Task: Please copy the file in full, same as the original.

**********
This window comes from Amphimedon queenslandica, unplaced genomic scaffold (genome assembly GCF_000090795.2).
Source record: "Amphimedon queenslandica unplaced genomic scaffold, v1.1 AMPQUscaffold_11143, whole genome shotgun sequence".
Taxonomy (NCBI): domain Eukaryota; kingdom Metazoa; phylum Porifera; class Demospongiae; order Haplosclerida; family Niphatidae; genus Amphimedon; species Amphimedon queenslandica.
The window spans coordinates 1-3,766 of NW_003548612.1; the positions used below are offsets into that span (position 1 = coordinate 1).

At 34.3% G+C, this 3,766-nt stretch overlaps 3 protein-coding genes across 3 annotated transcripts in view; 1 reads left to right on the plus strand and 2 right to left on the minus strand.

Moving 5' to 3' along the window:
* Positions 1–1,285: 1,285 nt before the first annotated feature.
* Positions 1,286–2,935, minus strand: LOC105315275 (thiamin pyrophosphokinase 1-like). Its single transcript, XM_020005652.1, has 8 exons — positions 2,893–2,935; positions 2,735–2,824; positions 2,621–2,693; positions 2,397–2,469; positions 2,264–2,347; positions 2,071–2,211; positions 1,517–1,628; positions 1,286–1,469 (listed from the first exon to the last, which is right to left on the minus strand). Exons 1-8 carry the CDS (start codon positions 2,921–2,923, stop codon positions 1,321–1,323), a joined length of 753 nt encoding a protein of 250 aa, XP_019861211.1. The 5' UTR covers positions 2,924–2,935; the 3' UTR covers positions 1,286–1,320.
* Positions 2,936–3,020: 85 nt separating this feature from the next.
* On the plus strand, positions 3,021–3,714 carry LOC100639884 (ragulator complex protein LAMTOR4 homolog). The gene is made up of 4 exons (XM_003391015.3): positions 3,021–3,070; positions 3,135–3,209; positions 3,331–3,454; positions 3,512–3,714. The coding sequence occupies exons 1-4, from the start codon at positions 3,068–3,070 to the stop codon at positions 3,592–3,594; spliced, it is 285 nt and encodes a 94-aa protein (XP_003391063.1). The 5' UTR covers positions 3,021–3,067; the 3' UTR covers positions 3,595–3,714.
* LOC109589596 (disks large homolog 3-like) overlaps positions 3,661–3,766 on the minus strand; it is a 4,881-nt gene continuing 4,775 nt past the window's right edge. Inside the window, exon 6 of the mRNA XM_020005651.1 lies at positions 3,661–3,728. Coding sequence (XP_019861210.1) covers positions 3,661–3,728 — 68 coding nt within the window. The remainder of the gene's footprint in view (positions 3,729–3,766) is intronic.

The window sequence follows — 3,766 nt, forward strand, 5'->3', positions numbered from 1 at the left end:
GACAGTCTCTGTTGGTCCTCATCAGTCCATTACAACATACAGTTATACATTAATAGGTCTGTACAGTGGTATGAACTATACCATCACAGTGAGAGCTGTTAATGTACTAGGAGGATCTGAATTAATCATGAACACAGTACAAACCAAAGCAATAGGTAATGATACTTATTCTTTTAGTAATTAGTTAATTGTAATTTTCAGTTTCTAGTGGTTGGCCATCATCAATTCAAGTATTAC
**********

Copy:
This window comes from Amphimedon queenslandica, unplaced genomic scaffold (genome assembly GCF_000090795.2).
Source record: "Amphimedon queenslandica unplaced genomic scaffold, v1.1 AMPQUscaffold_11143, whole genome shotgun sequence".
Taxonomy (NCBI): domain Eukaryota; kingdom Metazoa; phylum Porifera; class Demospongiae; order Haplosclerida; family Niphatidae; genus Amphimedon; species Amphimedon queenslandica.
The window spans coordinates 1-3,766 of NW_003548612.1; the positions used below are offsets into that span (position 1 = coordinate 1).

At 34.3% G+C, this 3,766-nt stretch overlaps 3 protein-coding genes across 3 annotated transcripts in view; 1 reads left to right on the plus strand and 2 right to left on the minus strand.

Moving 5' to 3' along the window:
* Positions 1–1,285: 1,285 nt before the first annotated feature.
* Positions 1,286–2,935, minus strand: LOC105315275 (thiamin pyrophosphokinase 1-like). Its single transcript, XM_020005652.1, has 8 exons — positions 2,893–2,935; positions 2,735–2,824; positions 2,621–2,693; positions 2,397–2,469; positions 2,264–2,347; positions 2,071–2,211; positions 1,517–1,628; positions 1,286–1,469 (listed from the first exon to the last, which is right to left on the minus strand). Exons 1-8 carry the CDS (start codon positions 2,921–2,923, stop codon positions 1,321–1,323), a joined length of 753 nt encoding a protein of 250 aa, XP_019861211.1. The 5' UTR covers positions 2,924–2,935; the 3' UTR covers positions 1,286–1,320.
* Positions 2,936–3,020: 85 nt separating this feature from the next.
* On the plus strand, positions 3,021–3,714 carry LOC100639884 (ragulator complex protein LAMTOR4 homolog). The gene is made up of 4 exons (XM_003391015.3): positions 3,021–3,070; positions 3,135–3,209; positions 3,331–3,454; positions 3,512–3,714. The coding sequence occupies exons 1-4, from the start codon at positions 3,068–3,070 to the stop codon at positions 3,592–3,594; spliced, it is 285 nt and encodes a 94-aa protein (XP_003391063.1). The 5' UTR covers positions 3,021–3,067; the 3' UTR covers positions 3,595–3,714.
* LOC109589596 (disks large homolog 3-like) overlaps positions 3,661–3,766 on the minus strand; it is a 4,881-nt gene continuing 4,775 nt past the window's right edge. Inside the window, exon 6 of the mRNA XM_020005651.1 lies at positions 3,661–3,728. Coding sequence (XP_019861210.1) covers positions 3,661–3,728 — 68 coding nt within the window. The remainder of the gene's footprint in view (positions 3,729–3,766) is intronic.

The window sequence follows — 3,766 nt, forward strand, 5'->3', positions numbered from 1 at the left end:
GACAGTCTCTGTTGGTCCTCATCAGTCCATTACAACATACAGTTATACATTAATAGGTCTGTACAGTGGTATGAACTATACCATCACAGTGAGAGCTGTTAATGTACTAGGAGGATCTGAATTAATCATGAACACAGTACAAACCAAAGCAATAGGTAATGATACTTATTCTTTTAGTAATTAGTTAATTGTAATTTTCAGTTTCTAGTGGTTGGCCATCATCAATTCAAGTATTAC